www.spencercountymartialarts.com

Loading...

Monday, February 16, 2009

Face-to-face with Kron Gracie

Team:

Here's an excellent article on Kron Gracie, courtesy of www.graciemag.com. The young man is only 20, but is wise beyond his years. It's going to be a beautiful thing to watch him grow as a fighter and a  practitioner. He isn't close to being at his peak; a scary thing for his opponents!

Face to face with Kron Gracie

Black belt dedicates title to grandfather Helio Gracie
Gabriel Menezes

Kron Gracie, of only 20 years of age, knows he is just finding his feet among the top Jiu-Jitsu fighters in the world. Judging from the steps he’s been taking, always under the watch of father Rickson, the young fighter has been maturing and working on a strategy to achieving the goal he dreams of: to be a great champion.

His first title as a black belt was unfortunately not the joyous occasion one would expect, as the news of Jiu-Jitsu patriarch and Kron’s grandfather Helio Gracie’s death would throw a shroud his winning the 2009 European Championship middleweight division just days later.

“It was sort of like energy for me to give it my all this championship. I dedicate this championship to him. I thought of him after each win, I dedicated all of them to him,” Kron remarked to GRACIEMAG.com.

More focused, secure and experienced, the black belt summed up how he is feeling at this point in his career: “I think right now as an athlete and fighter I’m better than ever before physically and spiritually. I would change nothing that’s happened so far in my life.”

How do you feel now you’ve won your first title as a black belt?
I don’t feel any different about this victory than I did about any of the ones I had a purple or brown belt, for example. The only difference is that I feel everyone else now respects me as a black belt, because I’ve won at purple, brown and now against the best of the best.

So you don’t feel this win is anything special?
I don’t see any championship as being a special title. I just see it as another step towards being the best I can be. I want to win and in the future be the best at everything so I’m not too concerned with this title.

You heard about Grandmaster Helio Gracie days before the championship. What was your grandfather’s importance in your upbringing?
I found out my grandfather had died a few days before the championship. It hit me hard right when I was most focused and well prepared. In a way it felt like it happened as a way for him to come and be by my side. It was sort of like an he came as energy to make me do my best this championship. I dedicate this championship to him. I thought of him after each win, I dedicated all of them to him.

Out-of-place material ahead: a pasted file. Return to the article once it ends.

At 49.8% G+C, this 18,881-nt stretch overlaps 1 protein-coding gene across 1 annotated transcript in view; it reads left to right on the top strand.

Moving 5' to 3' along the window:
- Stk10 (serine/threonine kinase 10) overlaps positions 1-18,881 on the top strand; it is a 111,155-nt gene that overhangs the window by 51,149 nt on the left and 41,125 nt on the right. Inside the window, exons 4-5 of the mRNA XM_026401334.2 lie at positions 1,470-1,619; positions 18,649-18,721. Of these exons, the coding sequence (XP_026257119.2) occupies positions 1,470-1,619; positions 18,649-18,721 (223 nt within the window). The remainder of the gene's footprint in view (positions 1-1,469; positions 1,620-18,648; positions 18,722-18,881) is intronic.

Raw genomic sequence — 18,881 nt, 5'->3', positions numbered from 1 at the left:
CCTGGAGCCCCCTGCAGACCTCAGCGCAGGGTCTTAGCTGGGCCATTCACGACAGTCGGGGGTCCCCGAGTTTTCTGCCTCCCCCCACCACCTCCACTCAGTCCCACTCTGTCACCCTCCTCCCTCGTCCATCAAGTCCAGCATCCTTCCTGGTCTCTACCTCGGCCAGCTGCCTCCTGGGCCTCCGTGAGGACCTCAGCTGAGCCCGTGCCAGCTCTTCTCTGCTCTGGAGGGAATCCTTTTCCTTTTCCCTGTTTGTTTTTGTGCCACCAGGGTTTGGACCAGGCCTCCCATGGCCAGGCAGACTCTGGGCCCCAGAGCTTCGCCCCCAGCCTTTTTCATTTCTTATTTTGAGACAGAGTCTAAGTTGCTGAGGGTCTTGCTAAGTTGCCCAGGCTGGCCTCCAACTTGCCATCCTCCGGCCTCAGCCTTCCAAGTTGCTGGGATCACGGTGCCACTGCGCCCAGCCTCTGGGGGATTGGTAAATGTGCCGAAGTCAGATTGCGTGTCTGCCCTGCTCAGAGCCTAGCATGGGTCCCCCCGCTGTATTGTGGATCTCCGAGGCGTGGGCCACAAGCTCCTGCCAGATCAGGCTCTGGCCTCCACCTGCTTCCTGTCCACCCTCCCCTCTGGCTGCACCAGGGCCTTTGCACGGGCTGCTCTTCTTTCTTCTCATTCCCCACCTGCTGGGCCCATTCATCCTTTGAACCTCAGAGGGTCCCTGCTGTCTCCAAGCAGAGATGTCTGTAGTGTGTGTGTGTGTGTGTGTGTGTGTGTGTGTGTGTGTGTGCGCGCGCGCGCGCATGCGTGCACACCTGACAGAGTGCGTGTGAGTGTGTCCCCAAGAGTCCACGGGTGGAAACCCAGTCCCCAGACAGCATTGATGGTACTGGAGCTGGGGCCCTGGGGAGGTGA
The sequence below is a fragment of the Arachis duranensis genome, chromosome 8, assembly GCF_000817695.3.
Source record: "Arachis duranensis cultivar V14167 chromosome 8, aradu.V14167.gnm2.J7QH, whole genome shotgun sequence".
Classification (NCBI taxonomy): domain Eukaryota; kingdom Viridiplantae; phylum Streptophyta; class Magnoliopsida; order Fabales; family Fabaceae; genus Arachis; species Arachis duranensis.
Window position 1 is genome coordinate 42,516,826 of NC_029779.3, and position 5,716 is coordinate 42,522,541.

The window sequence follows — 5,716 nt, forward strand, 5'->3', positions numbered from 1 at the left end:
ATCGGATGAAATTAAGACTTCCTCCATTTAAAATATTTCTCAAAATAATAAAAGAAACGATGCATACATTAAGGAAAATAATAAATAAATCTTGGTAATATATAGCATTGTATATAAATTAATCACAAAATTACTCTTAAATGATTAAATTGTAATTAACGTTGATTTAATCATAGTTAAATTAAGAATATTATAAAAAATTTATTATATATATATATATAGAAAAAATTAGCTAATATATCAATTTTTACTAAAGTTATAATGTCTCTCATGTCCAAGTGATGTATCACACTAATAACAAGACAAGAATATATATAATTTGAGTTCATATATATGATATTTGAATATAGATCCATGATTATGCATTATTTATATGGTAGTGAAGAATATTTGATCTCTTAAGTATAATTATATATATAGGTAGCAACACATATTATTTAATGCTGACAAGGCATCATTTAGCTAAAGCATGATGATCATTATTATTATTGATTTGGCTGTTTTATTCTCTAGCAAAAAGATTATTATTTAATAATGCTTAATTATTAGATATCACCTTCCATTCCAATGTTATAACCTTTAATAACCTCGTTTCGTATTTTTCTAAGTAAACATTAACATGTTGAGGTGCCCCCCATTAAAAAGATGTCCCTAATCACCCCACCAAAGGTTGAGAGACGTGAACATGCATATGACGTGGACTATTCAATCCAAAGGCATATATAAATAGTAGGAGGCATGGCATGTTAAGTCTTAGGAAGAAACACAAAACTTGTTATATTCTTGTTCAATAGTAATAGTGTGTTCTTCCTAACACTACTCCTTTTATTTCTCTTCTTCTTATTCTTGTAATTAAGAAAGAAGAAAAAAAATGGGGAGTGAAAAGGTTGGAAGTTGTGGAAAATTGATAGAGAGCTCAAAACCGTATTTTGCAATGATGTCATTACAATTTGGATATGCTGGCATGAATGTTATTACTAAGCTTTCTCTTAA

What are your memories of your grandfather and what role did he play in your Jiu-Jitsu background?
My grandfather was the one to create it all. So, what he’d tell me I’d assimilate. The greatest thing he taught me was the power of leverage, how a weaker guy can use leverage to beat a stronger guy. I try to apply these principles to this day, putting my strength and technique to work and looking to perfect myself.

How did you go about preparing for the European? What plans did you and your father come up with?
It was one of the only championships where I was 100% dedicated. I did everything that could be done for this competition, I gave it my best. I’m a lot more more focused than before, better prepared mentally and I’m only 20, so I’m not even as strong as I hope to be yet, I think only now did I really start my life in Jiu-Jitsu.

What did you think of the level of competition?
I thought there were lots of tough guys; each black belt division had top guys. I think the European is growing a lot each year. I think if it keeps going like this, and with the participation of French judokas, in France along there are 1 million practitioners, the European could become tougher than the worlds. I think it just needs more sponsorship, more money funneled into the sport as support.

Tell us about your fights leading up to the final. How were your wins?
Truth is I only had one fight before the final, since I got a bye in the first round. The guy I would fight, Pedro Bessa, I saw finish a guy off quick with a triangle so I saw he’d be tough. I prepared myself to fight him, since everyone else was saying he was really tough too. Truth is, I felt he was really strong, but I fought him, mounted and ended up winning by points.

And what was the final with Yan Cabral like?
The final was my second fight. Yan started out sweeping and pulled guard, and I nearly passed his guard. At that moment he turned his back and there was no way out. I finished him with two hands on his collar.

What was it like having your father at the event?
My father is always great support. When I win a championship and represent the family he gets happy. I never see him happier than when I win a championship. I fight for him.

After that fight in the Worlds, what did you learn in your quest for titles? What lesson’s did you derive from that experience?
I think the loss at the Worlds was perhaps the greatest learning experience I’ve ever had. It was tough for me, since it’s not easy to accept this loss, but we have to learn to accept everything life throws at us. I think now as an athlete and fighter I’ve never been so well mentally, spiritually and physically. I wouldn’t change anything I’ve been through so far.

No comments:

Post a Comment